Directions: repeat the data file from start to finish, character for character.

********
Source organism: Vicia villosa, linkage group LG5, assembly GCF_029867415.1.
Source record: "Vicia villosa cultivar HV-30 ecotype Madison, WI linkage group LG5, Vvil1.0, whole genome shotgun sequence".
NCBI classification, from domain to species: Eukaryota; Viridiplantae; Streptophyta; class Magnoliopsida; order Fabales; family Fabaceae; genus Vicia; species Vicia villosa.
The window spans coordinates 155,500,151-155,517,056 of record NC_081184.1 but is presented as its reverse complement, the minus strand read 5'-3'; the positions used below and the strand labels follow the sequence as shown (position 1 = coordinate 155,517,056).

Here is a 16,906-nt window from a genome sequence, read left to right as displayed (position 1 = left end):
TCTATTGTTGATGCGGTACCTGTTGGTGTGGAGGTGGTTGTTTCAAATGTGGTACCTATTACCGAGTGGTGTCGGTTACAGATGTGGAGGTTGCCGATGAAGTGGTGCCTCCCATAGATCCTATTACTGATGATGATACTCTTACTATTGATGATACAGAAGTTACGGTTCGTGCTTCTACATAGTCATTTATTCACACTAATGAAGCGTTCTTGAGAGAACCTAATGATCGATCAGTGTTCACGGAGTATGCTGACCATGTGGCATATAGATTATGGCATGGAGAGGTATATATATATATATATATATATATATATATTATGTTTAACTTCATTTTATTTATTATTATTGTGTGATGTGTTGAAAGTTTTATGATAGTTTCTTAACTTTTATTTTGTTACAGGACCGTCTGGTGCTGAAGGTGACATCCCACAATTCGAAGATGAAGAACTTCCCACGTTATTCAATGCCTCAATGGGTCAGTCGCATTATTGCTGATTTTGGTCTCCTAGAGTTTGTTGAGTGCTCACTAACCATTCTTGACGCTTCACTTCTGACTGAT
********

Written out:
Source organism: Vicia villosa, linkage group LG5, assembly GCF_029867415.1.
Source record: "Vicia villosa cultivar HV-30 ecotype Madison, WI linkage group LG5, Vvil1.0, whole genome shotgun sequence".
NCBI classification, from domain to species: Eukaryota; Viridiplantae; Streptophyta; class Magnoliopsida; order Fabales; family Fabaceae; genus Vicia; species Vicia villosa.
The window spans coordinates 155,500,151-155,517,056 of record NC_081184.1 but is presented as its reverse complement, the minus strand read 5'-3'; the positions used below and the strand labels follow the sequence as shown (position 1 = coordinate 155,517,056).

Here is a 16,906-nt window from a genome sequence, read left to right as displayed (position 1 = left end):
TCTATTGTTGATGCGGTACCTGTTGGTGTGGAGGTGGTTGTTTCAAATGTGGTACCTATTACCGAGTGGTGTCGGTTACAGATGTGGAGGTTGCCGATGAAGTGGTGCCTCCCATAGATCCTATTACTGATGATGATACTCTTACTATTGATGATACAGAAGTTACGGTTCGTGCTTCTACATAGTCATTTATTCACACTAATGAAGCGTTCTTGAGAGAACCTAATGATCGATCAGTGTTCACGGAGTATGCTGACCATGTGGCATATAGATTATGGCATGGAGAGGTATATATATATATATATATATATATATATATTATGTTTAACTTCATTTTATTTATTATTATTGTGTGATGTGTTGAAAGTTTTATGATAGTTTCTTAACTTTTATTTTGTTACAGGACCGTCTGGTGCTGAAGGTGACATCCCACAATTCGAAGATGAAGAACTTCCCACGTTATTCAATGCCTCAATGGGTCAGTCGCATTATTGCTGATTTTGGTCTCCTAGAGTTTGTTGAGTGCTCACTAACCATTCTTGACGCTTCACTTCTGACTGAT